Companies that use carbon offsets (a way to offset your emissions by funding an equivalent carbon dioxide saving elsewhere) to achieve decarbonization goals are scrutinized for a multitude of reasons such as the quality and price of the offsets. These issues may dampen the determination of logistics providers to become carbon neutral immediately, but as electric vehicles become more common and hydrogen vehicles join the ecosystem, the pressure will ease. Additionally, solutions such as overnight delivery and pick-up and drop-off centers will also bring benefits.

Take the lead
Early adopters of decarbonization, including logistics companies such as Maersk, which have made sustainability a strategic objective, provide good examples. Maersk is committed to setting targets as defined in the Science-Based Targets Initiative (SBTi), a global coalition
created in 2015, which aims to enable companies to set emission reduction targets in line with key climate science.

Christopher Cook, Managing Director, Maersk UAE, Qatar and Oman, says: “We have taken 2020 as our base year and set short term targets for 2030 and a net zero target for 2040. This means that by 2040 we will want to achieve net zero across our business and 100% green solutions for our customers. Initiatives have also been launched to achieve these objectives. In fact, our first vessel to run on green fuel will be operational in 2023 – seven years ahead of the initial 2030 commitment. We have ordered 12 larger container ships with a capacity of 16,000 TEU (twenty foot equivalent units) which will run on green methanol. Delivery begins in 2024.

“We are also partnering with several companies and countries to find the right fuel for these ships, as this will be the biggest challenge for years to come. We believe that moving to carbon-free logistics is the right thing to do, and we need to act on it now. Even our customers expect us to help them decarbonize their supply chains, and our vision matches our customers in this regard.

Scandinavian company Scan Global Logistics is also using sustainable fuel to improve its air cargo operations. Mads Drejer, Director of Global Operations and Chief Commercial Officer of the company, says: “We have recently invested heavily in Sustainable Aviation Fuel (SAF) and are now able to offer it to our customers around the world. This fuel has the potential to reduce carbon emissions by up to 80%.

The company’s digital CO2e platform also allows customers to calculate their current transportation emissions footprint. Drejer adds: “As one of the first providers of this service in the world, we can also offer a consolidated report to our customers, allowing them to also include transport not managed by SGL in the same report for more efficiency. This simplifies the CO2 emissions reduction journey for our customers. »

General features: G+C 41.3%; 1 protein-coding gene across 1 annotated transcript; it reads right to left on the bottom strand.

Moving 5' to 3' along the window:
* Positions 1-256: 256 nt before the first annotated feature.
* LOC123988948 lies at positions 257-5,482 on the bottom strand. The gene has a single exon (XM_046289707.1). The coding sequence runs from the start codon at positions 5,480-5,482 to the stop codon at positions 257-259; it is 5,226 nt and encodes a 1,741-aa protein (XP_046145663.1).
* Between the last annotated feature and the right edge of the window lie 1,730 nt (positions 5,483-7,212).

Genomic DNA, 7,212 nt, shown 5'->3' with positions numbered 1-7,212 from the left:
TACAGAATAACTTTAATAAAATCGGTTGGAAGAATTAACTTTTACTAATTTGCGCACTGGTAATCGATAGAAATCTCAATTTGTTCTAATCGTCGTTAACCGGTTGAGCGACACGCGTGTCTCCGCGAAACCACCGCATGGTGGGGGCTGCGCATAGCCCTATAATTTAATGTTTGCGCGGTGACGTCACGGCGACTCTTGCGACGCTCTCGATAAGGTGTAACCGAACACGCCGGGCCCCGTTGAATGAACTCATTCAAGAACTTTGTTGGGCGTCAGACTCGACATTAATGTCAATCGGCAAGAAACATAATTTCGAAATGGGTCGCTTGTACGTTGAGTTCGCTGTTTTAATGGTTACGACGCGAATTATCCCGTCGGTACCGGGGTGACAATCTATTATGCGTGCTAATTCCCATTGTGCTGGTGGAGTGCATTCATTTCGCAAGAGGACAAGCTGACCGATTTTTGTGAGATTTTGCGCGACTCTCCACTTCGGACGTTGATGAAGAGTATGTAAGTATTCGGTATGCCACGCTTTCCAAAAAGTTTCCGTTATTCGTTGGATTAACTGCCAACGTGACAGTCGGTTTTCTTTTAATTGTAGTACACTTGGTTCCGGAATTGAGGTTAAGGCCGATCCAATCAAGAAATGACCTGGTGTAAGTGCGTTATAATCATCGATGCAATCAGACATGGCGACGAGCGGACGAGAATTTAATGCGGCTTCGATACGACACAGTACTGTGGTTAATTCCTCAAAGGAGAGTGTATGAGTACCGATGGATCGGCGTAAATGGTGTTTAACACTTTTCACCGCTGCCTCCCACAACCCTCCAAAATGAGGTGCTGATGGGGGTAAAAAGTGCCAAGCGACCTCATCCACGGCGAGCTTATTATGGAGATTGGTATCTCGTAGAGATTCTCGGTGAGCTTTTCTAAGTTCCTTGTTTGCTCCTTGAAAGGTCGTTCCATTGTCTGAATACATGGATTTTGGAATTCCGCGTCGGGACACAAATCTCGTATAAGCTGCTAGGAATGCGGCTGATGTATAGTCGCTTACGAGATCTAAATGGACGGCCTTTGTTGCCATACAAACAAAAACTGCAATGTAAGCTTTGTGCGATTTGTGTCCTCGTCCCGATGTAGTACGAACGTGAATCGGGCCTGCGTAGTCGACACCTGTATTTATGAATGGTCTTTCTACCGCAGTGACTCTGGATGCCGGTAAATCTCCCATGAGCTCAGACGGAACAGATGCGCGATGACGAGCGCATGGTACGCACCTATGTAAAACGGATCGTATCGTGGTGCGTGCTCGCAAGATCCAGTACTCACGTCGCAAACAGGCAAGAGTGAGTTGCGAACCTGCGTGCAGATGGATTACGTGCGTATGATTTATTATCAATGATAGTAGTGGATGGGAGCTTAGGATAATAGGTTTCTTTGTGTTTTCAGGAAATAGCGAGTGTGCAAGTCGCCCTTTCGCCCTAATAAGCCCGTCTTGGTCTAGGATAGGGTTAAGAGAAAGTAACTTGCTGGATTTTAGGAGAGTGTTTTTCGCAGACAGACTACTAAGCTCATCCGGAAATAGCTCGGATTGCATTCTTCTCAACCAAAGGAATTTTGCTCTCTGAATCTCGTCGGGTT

Regional logistics giant Aramex has doubled its decarbonization commitments by committing to SBTi in 2021. Alaa Saoudi, Chief Operating Officer at Aramex, says, “We have been dedicated to decarbonization for over 10 years. We are committed to achieving carbon neutrality by 2030 and becoming net zero by 2050. By setting science-based carbon emissions targets, we are accelerating our climate action goals.

The company has invested in the deployment of solar panels and the introduction of electric vehicles in its fleet. “Additionally, we have moved to innovative and reusable packaging to reduce plastic pollution and its negative impact on the physical environment and wildlife,” Saoudi said.

DHL Global Forwarding’s low-carbon range of GoGreen Plus products for air and sea freight aims to make its operations more sustainable. Its Green Plus service offers real emissions reductions through carbon insertion, a process by which a company offsets its emissions through a carbon offset project within its own value chain.

Emissions are reduced by replacing the amount of conventional fossil fuel needed with a sustainable fuel. Customers can easily choose which parts of their supply chain they truly want to decarbonize. Finally, more efficient processes can also contribute to sustainable operations.

These include fast order fulfillment, which is sure to influence travel volumes, says Soham Chokshi, CEO and co-founder of Shipsy. “To reduce carbon footprint and build sustainable supply chain operations, companies need to adopt smart logistics management tools. Such tools can help companies achieve their sustainability goals by reducing miles driven, increasing first-attempt deliveries, eliminating empty miles, decreasing trip volumes, improving resource utilization and limiting paper consumption.

With all these opportunities on offer, logistics service providers can easily go the distance towards a sustainable future for the sector.